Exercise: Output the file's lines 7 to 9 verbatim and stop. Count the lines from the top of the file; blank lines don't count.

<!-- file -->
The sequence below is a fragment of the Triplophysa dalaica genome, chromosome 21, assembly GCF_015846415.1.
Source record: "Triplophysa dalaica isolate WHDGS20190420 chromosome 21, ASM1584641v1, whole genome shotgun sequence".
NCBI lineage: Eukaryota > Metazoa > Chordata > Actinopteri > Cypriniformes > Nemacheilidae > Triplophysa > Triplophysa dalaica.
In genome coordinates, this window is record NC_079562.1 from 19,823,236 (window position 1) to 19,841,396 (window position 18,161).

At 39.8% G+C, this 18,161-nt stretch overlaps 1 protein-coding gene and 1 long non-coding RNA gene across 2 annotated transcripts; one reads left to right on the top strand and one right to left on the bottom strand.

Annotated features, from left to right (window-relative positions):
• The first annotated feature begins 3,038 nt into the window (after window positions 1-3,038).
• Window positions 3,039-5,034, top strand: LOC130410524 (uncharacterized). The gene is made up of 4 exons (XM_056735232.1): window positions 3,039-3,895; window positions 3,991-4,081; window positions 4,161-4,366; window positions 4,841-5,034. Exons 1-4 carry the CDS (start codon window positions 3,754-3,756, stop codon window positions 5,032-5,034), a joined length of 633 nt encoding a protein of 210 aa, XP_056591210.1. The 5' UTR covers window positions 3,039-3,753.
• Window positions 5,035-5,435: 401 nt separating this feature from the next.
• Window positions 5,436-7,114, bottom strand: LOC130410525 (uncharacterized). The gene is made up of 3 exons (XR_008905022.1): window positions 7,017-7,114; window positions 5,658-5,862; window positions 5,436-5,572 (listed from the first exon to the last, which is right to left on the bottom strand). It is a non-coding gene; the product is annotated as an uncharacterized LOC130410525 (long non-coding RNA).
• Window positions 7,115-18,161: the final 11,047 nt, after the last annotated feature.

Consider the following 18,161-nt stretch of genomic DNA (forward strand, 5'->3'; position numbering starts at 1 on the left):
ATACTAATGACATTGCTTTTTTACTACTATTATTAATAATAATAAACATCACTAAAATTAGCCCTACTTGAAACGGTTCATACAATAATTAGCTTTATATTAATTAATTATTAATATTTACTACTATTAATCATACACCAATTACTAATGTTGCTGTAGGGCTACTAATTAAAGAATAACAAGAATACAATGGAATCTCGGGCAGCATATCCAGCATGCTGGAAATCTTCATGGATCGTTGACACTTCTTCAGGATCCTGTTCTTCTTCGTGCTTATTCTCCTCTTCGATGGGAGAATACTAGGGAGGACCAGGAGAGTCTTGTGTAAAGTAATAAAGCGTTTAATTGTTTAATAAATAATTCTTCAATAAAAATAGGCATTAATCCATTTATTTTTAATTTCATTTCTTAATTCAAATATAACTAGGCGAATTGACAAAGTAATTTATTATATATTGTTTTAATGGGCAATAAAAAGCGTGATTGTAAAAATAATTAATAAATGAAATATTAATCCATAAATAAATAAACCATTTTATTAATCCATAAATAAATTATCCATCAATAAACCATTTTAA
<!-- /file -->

• The first annotated feature begins 3,038 nt into the window (after window positions 1-3,038).
• Window positions 3,039-5,034, top strand: LOC130410524 (uncharacterized). The gene is made up of 4 exons (XM_056735232.1): window positions 3,039-3,895; window positions 3,991-4,081; window positions 4,161-4,366; window positions 4,841-5,034. Exons 1-4 carry the CDS (start codon window positions 3,754-3,756, stop codon window positions 5,032-5,034), a joined length of 633 nt encoding a protein of 210 aa, XP_056591210.1. The 5' UTR covers window positions 3,039-3,753.
• Window positions 5,035-5,435: 401 nt separating this feature from the next.